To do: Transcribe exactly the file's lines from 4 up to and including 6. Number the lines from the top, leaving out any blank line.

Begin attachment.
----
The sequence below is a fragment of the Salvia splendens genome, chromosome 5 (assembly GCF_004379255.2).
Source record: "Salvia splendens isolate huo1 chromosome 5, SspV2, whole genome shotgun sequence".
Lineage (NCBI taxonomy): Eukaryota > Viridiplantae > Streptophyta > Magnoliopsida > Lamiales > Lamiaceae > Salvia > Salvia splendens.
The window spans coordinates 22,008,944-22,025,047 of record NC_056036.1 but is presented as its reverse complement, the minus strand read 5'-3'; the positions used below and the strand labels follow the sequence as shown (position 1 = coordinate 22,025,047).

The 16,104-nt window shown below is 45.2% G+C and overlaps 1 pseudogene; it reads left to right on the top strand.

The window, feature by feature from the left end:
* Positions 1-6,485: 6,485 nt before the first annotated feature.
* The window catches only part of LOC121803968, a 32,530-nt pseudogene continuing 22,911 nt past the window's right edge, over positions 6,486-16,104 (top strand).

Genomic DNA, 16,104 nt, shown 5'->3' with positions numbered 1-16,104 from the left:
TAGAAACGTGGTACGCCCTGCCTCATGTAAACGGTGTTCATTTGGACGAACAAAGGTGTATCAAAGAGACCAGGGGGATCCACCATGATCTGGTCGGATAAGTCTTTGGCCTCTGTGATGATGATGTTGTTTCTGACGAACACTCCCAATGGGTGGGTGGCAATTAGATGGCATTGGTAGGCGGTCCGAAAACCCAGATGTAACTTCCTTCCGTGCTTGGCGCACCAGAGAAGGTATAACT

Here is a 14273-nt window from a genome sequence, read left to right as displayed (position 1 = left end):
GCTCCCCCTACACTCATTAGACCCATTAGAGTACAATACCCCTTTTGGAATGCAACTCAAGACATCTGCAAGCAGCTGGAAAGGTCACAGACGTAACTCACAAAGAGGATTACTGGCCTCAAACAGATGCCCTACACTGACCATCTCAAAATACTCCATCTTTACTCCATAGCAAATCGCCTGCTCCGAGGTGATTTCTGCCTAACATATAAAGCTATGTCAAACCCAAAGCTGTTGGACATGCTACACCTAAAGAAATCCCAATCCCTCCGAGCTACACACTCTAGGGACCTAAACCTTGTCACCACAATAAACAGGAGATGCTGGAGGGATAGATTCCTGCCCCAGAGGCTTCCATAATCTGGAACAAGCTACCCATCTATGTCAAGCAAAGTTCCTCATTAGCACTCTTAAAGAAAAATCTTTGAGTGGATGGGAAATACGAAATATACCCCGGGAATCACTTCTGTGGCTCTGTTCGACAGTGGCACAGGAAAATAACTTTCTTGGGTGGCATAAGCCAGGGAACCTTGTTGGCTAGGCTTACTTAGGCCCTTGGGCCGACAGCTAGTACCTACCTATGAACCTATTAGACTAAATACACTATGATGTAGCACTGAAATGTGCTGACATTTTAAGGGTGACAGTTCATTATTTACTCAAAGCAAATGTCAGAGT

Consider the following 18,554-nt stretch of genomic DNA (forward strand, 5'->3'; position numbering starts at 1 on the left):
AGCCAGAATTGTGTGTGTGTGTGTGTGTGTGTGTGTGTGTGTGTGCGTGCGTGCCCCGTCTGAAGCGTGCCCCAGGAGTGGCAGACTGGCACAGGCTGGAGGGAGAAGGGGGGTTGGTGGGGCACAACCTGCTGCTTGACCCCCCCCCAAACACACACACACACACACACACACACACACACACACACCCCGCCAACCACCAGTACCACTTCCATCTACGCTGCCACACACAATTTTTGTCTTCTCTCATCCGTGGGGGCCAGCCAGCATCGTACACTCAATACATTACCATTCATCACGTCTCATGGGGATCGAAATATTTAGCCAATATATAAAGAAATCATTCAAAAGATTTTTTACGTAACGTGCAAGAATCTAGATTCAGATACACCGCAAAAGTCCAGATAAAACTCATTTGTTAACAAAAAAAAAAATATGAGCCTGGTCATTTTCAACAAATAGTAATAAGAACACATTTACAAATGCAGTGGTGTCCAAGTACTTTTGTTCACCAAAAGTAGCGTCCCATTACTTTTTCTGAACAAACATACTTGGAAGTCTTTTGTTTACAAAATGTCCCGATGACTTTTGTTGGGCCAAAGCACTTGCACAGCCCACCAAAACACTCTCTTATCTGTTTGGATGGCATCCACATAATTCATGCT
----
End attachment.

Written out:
The window spans coordinates 22,008,944-22,025,047 of record NC_056036.1 but is presented as its reverse complement, the minus strand read 5'-3'; the positions used below and the strand labels follow the sequence as shown (position 1 = coordinate 22,025,047).

The 16,104-nt window shown below is 45.2% G+C and overlaps 1 pseudogene; it reads left to right on the top strand.

The window, feature by feature from the left end: